By now, those of you who follow paleontology news have probably heard of Nanuqsaurus hoglundi, the newly described genus and species of small Arctic tyrannosaur. The obligatory and nearly instantaneously produced Wikipedia article can be found here, and the scientific description can be found here. Nanuqsaurus comes from rocks of the North Slope of Alaska, and lived about 70 million years ago. It's just the "tip of the iceberg", so to speak, of the North Slope dinosaurs, which also include the hornless horned dinosaur Pachyrhinosaurus perotorum, a bonehead named Alaskacephale, the ubiquitous duckbill Edmontosaurus, and various small theropods. This is pretty typical for the latest Cretaceous of North America, give or take an armored dinosaur.
The Arctic Late Cretaceous has become a sort of romanticized setting. It's the perfect excuse to draw dinosaurs in twilight, or getting snowed on, or breathing out little clouds in the cold and frosty air. Let's face it: when we think wintery conditions and geologic time, we think of the recent glacial periods, or Snowball Earth, not "The Age Of Reptiles", so dinosaurs in snowdrifts is historically a novelty. The Arctic has received increasing attention from geologists over the past few decades, not the least because there is growing interest in how the area works in the absence of ice. Unlike some places, like India, Arctic areas of North America have been near their present latitudes since the Late Cretaceous, so we can look at the rocks and see what was going on at various warmer times. If you prefer mammals, Jaelyn Eberle of the University of Colorado–Boulder has done a lot of work on the Eocene rocks of the Canadian High Arctic (think about 50–40 million years ago). Conveniently for those of us looking at the Cretaceous, there is also a marine record that is slightly older than the North Slope fossils.
When I was a graduate student at the University of Colorado–Boulder, my supervisor was Karen Chin, known for her work on coprolites (fossil feces). I came on board as she was working on a project describing coprolites from Cretaceous sediments of Devon Island (the marine Kanguk Formation and the base of the overlying terrestrial Expedition Fiord Formation). I was her graduate assistant for this project: for three years, I supported myself by quite literally polishing turds: one of my major duties was making thin sections from the many coprolites she'd excavated from the island. I also discovered that my tiny handwriting made me a natural at labeling specimens. Each specimen was labeled, measured, and often illustrated and photographed in loving detail at macroscopic and microscopic levels. So, what did we find?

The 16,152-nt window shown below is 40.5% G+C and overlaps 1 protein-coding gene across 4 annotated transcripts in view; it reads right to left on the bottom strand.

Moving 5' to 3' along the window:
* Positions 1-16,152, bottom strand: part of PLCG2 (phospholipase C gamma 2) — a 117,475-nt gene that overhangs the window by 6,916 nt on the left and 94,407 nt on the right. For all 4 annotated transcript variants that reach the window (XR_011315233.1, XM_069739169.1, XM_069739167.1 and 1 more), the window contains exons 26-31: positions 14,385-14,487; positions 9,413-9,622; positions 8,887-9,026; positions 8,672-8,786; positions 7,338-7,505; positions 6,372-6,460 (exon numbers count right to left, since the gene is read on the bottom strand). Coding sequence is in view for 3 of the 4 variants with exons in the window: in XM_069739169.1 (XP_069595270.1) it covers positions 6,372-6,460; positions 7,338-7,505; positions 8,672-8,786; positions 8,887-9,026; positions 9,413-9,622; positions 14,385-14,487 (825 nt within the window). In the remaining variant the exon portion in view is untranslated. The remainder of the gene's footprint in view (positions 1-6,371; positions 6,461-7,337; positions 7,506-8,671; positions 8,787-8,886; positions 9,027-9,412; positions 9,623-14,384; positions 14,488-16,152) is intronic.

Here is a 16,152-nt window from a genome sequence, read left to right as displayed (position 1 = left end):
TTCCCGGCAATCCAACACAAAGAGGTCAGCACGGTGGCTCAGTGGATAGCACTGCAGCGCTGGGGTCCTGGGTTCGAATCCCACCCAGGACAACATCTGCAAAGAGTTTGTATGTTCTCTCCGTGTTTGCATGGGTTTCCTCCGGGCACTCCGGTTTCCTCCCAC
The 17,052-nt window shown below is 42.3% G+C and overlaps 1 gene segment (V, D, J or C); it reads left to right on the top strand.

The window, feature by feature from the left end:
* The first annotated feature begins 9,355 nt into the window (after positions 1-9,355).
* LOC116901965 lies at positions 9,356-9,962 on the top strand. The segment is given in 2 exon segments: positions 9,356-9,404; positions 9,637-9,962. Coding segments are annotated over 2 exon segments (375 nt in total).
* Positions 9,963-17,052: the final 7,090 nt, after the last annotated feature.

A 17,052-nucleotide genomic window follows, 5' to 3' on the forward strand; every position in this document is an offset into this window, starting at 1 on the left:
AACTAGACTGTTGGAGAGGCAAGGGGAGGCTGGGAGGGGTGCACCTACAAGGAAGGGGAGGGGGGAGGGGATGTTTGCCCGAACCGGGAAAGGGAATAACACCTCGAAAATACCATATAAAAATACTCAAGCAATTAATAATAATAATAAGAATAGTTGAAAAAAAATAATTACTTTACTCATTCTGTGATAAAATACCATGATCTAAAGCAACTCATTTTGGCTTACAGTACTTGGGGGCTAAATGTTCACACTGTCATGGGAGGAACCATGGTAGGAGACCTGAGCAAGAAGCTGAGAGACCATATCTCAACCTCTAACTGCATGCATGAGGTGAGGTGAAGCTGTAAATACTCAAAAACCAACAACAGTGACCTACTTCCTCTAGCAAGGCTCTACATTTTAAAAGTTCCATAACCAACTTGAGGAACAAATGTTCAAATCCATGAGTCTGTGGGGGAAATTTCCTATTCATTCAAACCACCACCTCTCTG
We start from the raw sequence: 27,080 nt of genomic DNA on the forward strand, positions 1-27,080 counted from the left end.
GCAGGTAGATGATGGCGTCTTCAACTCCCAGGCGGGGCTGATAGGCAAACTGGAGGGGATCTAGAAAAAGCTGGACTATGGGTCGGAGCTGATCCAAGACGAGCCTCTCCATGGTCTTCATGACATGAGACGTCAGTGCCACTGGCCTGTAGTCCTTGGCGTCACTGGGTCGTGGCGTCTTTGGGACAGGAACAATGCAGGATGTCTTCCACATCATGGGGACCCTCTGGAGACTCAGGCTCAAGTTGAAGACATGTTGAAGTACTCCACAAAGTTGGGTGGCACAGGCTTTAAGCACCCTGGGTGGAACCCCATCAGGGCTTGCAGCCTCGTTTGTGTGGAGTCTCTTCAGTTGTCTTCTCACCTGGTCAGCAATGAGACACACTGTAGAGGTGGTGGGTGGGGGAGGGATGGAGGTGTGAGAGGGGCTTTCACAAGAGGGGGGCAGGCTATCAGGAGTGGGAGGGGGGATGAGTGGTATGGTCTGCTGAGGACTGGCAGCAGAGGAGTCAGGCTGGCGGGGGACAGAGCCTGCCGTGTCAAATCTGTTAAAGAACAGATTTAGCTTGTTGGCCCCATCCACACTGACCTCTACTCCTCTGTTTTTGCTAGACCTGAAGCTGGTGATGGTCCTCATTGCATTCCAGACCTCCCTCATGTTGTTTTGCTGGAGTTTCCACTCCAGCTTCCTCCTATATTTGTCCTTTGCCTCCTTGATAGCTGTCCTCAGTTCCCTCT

The material Karen brought back included a diverse assemblage of shallow marine and coastal terrestrial fossils. Wood was washed in from land and bored by shipworms, and pollen and spores from land plants drifted into the sea from the air or were washed in. The water was full of microscopic plankton, including radiolarians, diatoms, silicoflagellates, and dinoflagellates. The seafloor was populated by glass sponges, brachiopods, inoceramid bivalves, and crustaceans. Above them swam cephalopods, sharks, ratfish, bony fish, mosasaurs, plesiosaurs, and flightless hesperornithiform birds (check out fellow CU-Boulder alum Laura Wilson's description of the hesperornithiform here). I have a soft spot for the sponge, Nunavutospongia irregularia, because it got me scientific immortality. The picture at the link to the name does not quite do it justice: specimens look a bit like pan flutes crafted by octopuses, and are composed of tiny caltrop-like spicules of silica. The lack of calcitic fossils is probably due to the pH of the water, while the abundant siliceous microfossils show that the shallow shelf was extremely productive. The food chains appear to have been rather short, as seen in the modern Arctic, except with plesiosaurs and large filter-feeding fish instead of marine mammals. Overall, the setting was probably a place of seasonal plankton blooms, tied to the yearly extremes of sunlight, with substantial input of nutrients from the coastal forest. This is all written up in Chin et al. (2008), which can be downloaded here.
The coprolites come in two major varieties, both reaching several inches long. One type is composed of greensand, the greensand being a mineral known as glauconite that often forms on continental shelves with slow sedimentation (often converting tiny fecal pellets and the "shells" [tests] of marine plankton). The greensand coprolites are frequently dotted with small white pellets that were probably left there by small mobile invertebrates, and often contain large inclusions, such as crustacean pieces and bone fragments. These coprolites were probably left by vertebrates (plesiosaurs?) that were grabbing or scavenging things from the seafloor, and getting a lot of sediment at the same time. The other type of coprolites are black or off-white, composed of phosphate, and laced with small invertebrate burrows. These coprolites are chock-full of siliceous microfossils (diatoms and radiolarians), indicating filter feeders (some kind of fish?).
Although it's an evocative image, it probably wouldn't be appropriate to draw plesiosaurs or mosasaurs swimming in the vicinity of a tyrannosaur shuffling through twilight snow on a beach, because the marine reptiles would probably have been mostly interested in the seasonal boom times with 'round-the-clock sunlight, not the nutrient-poor days of darkness.
Chin, K., J. Bloch, A. Sweet, J.Tweet, J. Eberle, S. Cumbaa, J. Witkowski, and D. Harwood. 2008. Life in a temperate Polar sea: a unique taphonomic window on the structure of a Late Cretaceous Arctic marine ecosystem. Proceedings of the Royal Society B 275(1652):2675–2685.